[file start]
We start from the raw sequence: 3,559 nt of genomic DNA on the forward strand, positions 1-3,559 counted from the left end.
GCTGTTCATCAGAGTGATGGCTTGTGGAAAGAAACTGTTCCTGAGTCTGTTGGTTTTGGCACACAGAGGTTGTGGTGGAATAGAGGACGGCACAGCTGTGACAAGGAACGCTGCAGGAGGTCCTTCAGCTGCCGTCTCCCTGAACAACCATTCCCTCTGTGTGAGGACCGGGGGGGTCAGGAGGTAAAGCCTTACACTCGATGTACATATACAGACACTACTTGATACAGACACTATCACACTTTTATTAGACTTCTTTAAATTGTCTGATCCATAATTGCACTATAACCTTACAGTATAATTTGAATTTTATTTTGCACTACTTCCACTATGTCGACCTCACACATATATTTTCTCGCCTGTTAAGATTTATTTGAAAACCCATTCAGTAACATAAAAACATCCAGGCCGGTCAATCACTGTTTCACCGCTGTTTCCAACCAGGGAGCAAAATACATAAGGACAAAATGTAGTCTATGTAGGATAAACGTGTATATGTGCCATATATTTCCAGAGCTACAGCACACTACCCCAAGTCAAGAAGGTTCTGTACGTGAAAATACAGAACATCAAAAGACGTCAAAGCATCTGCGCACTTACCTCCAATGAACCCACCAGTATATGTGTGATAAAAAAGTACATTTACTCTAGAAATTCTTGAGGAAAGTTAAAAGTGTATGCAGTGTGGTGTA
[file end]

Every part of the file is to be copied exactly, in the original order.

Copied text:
We start from the raw sequence: 3,559 nt of genomic DNA on the forward strand, positions 1-3,559 counted from the left end.
GCTGTTCATCAGAGTGATGGCTTGTGGAAAGAAACTGTTCCTGAGTCTGTTGGTTTTGGCACACAGAGGTTGTGGTGGAATAGAGGACGGCACAGCTGTGACAAGGAACGCTGCAGGAGGTCCTTCAGCTGCCGTCTCCCTGAACAACCATTCCCTCTGTGTGAGGACCGGGGGGGTCAGGAGGTAAAGCCTTACACTCGATGTACATATACAGACACTACTTGATACAGACACTATCACACTTTTATTAGACTTCTTTAAATTGTCTGATCCATAATTGCACTATAACCTTACAGTATAATTTGAATTTTATTTTGCACTACTTCCACTATGTCGACCTCACACATATATTTTCTCGCCTGTTAAGATTTATTTGAAAACCCATTCAGTAACATAAAAACATCCAGGCCGGTCAATCACTGTTTCACCGCTGTTTCCAACCAGGGAGCAAAATACATAAGGACAAAATGTAGTCTATGTAGGATAAACGTGTATATGTGCCATATATTTCCAGAGCTACAGCACACTACCCCAAGTCAAGAAGGTTCTGTACGTGAAAATACAGAACATCAAAAGACGTCAAAGCATCTGCGCACTTACCTCCAATGAACCCACCAGTATATGTGTGATAAAAAAGTACATTTACTCTAGAAATTCTTGAGGAAAGTTAAAAGTGTATGCAGTGTGGTGTA